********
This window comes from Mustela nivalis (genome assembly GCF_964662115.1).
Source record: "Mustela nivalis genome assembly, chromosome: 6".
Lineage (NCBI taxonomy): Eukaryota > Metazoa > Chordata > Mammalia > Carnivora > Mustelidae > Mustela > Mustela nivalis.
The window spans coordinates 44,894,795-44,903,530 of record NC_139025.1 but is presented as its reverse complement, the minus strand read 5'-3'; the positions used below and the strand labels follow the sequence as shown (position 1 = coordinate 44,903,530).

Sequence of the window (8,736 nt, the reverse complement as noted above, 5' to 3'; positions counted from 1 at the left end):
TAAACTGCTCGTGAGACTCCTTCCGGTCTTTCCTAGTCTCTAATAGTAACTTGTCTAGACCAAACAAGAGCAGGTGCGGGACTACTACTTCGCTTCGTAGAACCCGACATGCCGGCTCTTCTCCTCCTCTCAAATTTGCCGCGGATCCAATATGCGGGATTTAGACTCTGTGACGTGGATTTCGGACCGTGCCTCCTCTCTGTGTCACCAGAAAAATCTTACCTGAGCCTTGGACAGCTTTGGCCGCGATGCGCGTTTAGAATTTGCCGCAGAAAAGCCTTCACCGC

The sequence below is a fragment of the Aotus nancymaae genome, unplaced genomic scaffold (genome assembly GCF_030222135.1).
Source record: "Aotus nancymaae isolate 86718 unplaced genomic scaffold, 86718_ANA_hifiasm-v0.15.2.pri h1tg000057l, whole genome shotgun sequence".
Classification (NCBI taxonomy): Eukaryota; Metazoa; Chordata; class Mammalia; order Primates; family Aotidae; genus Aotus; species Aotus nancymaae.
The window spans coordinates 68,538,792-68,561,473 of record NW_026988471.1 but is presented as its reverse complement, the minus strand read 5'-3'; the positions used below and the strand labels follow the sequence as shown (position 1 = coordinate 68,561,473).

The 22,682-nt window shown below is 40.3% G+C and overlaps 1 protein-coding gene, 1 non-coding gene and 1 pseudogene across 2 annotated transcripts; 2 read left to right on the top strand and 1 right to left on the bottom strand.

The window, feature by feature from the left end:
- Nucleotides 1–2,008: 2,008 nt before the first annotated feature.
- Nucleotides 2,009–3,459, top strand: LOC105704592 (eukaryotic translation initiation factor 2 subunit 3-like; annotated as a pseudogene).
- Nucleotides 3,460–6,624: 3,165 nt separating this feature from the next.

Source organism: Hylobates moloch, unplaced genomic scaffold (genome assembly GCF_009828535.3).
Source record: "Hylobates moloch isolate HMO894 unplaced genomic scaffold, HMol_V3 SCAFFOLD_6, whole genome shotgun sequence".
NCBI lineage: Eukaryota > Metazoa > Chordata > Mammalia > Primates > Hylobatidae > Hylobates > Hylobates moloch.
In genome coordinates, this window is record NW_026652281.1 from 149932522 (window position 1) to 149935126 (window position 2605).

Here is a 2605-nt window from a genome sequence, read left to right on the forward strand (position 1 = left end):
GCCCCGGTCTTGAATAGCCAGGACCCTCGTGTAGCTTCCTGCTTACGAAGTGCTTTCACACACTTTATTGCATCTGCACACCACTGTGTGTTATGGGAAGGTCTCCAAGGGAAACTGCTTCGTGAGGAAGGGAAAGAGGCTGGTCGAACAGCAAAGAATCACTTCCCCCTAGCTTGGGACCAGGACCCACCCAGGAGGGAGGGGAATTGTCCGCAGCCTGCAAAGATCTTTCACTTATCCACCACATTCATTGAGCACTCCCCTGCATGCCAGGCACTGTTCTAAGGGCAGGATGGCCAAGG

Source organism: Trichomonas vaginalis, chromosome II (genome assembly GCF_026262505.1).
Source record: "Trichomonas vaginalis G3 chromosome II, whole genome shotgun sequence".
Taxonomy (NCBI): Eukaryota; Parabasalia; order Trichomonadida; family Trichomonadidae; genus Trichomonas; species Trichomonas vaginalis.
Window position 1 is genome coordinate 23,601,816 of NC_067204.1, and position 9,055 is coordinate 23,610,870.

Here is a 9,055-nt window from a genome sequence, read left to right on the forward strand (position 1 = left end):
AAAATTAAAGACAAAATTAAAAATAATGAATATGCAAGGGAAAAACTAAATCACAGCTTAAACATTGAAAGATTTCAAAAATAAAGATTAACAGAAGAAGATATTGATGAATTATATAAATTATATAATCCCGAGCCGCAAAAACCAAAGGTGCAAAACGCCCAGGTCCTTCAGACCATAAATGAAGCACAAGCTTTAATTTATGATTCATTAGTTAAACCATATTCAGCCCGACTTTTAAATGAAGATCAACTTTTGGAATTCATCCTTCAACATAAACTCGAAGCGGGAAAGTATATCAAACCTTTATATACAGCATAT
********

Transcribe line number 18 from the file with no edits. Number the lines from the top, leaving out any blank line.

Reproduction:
NCBI lineage: Eukaryota > Metazoa > Chordata > Mammalia > Primates > Hylobatidae > Hylobates > Hylobates moloch.